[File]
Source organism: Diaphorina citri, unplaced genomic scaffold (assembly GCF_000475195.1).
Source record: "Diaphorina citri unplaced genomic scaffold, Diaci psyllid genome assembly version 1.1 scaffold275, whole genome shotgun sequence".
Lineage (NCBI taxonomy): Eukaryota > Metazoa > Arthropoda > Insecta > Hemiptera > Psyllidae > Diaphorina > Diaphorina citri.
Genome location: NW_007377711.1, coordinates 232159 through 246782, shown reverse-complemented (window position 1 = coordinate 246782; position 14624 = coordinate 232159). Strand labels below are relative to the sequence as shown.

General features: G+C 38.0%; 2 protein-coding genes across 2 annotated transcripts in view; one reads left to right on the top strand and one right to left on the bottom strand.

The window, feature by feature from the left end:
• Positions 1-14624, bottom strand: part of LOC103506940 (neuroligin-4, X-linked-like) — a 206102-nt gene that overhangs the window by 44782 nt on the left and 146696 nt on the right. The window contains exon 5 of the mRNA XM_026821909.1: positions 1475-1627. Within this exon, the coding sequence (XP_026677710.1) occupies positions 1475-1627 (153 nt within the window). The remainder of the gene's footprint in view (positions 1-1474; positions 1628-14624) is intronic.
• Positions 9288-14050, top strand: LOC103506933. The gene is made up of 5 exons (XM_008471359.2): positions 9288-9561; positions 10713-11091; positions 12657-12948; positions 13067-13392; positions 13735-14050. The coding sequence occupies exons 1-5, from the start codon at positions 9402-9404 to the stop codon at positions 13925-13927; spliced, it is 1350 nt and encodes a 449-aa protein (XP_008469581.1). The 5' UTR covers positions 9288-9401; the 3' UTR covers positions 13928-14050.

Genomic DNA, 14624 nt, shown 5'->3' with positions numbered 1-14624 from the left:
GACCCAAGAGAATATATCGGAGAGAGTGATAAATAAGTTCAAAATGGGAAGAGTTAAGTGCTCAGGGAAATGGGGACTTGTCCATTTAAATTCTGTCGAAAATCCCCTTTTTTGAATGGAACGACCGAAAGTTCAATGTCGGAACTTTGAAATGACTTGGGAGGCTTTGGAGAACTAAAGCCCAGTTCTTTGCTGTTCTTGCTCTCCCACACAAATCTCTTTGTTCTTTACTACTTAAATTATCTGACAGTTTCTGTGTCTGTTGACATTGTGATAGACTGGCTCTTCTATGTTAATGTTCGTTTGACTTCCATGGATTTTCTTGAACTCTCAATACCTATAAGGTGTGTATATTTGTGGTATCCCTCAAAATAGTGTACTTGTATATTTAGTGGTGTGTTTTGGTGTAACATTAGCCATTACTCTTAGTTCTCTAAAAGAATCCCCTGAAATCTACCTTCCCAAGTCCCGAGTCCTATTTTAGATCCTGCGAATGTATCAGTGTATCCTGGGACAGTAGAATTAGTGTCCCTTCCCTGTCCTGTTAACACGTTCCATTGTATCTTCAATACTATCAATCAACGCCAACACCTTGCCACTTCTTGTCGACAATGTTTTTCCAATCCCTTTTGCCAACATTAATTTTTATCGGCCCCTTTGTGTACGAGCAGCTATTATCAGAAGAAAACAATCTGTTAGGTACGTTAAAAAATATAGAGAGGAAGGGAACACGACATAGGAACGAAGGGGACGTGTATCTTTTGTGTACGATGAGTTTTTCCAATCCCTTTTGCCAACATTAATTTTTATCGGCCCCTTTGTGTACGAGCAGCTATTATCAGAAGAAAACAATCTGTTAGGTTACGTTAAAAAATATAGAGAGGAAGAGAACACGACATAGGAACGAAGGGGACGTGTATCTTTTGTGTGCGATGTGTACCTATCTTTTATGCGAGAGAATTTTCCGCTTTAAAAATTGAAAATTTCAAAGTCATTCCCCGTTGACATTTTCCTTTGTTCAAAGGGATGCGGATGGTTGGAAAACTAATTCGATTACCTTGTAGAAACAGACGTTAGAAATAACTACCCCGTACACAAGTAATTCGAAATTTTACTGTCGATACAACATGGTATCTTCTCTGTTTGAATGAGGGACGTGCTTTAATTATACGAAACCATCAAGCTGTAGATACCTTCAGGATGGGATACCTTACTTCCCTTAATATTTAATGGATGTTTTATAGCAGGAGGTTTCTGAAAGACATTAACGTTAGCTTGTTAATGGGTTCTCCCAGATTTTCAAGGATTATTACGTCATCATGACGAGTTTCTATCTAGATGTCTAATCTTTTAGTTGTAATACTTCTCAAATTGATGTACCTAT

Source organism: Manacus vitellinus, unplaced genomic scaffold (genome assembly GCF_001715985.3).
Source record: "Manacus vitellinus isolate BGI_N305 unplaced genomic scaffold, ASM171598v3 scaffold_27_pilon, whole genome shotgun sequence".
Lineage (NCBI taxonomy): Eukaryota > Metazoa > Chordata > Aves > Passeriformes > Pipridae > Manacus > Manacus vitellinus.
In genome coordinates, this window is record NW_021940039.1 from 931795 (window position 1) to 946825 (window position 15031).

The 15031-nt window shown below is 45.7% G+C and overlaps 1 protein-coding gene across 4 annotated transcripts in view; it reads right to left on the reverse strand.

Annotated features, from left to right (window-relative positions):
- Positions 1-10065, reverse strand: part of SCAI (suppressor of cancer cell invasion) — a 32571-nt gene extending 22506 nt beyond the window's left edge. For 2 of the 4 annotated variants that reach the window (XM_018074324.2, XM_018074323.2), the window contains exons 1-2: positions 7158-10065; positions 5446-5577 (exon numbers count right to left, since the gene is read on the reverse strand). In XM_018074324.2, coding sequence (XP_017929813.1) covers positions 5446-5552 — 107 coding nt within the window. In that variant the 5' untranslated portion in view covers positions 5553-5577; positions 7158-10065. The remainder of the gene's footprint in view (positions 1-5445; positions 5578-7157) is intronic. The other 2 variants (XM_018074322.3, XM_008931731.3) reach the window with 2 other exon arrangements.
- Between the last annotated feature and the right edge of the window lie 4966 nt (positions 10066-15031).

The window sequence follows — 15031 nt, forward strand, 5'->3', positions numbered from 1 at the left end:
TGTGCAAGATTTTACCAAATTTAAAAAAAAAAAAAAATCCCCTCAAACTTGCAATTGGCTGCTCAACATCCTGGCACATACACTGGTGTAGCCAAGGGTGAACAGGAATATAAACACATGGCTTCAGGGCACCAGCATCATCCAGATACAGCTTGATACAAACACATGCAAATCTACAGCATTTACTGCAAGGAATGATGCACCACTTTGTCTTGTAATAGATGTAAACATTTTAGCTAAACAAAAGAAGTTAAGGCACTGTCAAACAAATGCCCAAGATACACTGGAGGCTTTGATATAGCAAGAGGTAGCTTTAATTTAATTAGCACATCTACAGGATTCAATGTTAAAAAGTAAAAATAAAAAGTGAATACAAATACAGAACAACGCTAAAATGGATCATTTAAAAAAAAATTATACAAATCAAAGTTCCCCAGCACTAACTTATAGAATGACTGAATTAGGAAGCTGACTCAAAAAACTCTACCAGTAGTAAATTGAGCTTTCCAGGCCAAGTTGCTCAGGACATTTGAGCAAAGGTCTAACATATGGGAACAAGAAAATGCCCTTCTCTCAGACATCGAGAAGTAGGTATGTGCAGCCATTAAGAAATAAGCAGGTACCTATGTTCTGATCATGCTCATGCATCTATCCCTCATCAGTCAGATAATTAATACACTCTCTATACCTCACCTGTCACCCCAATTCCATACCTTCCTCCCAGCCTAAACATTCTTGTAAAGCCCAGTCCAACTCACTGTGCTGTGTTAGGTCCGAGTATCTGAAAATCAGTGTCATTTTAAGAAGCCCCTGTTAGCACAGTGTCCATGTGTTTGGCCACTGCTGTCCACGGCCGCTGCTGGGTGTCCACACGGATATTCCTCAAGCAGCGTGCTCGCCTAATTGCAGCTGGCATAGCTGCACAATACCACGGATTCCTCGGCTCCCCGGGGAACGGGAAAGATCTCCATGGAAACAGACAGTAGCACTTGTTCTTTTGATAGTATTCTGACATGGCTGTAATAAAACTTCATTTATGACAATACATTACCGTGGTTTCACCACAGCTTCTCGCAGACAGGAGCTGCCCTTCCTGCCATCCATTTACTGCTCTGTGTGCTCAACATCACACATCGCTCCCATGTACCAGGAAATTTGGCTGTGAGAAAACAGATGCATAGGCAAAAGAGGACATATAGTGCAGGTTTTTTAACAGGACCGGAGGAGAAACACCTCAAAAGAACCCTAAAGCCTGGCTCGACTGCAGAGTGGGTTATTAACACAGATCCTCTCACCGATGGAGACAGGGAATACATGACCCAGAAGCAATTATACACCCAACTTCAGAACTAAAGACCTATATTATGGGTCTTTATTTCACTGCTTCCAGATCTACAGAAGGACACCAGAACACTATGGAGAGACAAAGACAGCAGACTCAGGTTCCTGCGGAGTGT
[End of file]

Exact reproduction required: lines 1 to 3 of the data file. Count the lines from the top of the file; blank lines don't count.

Source organism: Diaphorina citri, unplaced genomic scaffold (assembly GCF_000475195.1).
Source record: "Diaphorina citri unplaced genomic scaffold, Diaci psyllid genome assembly version 1.1 scaffold275, whole genome shotgun sequence".
Lineage (NCBI taxonomy): Eukaryota > Metazoa > Arthropoda > Insecta > Hemiptera > Psyllidae > Diaphorina > Diaphorina citri.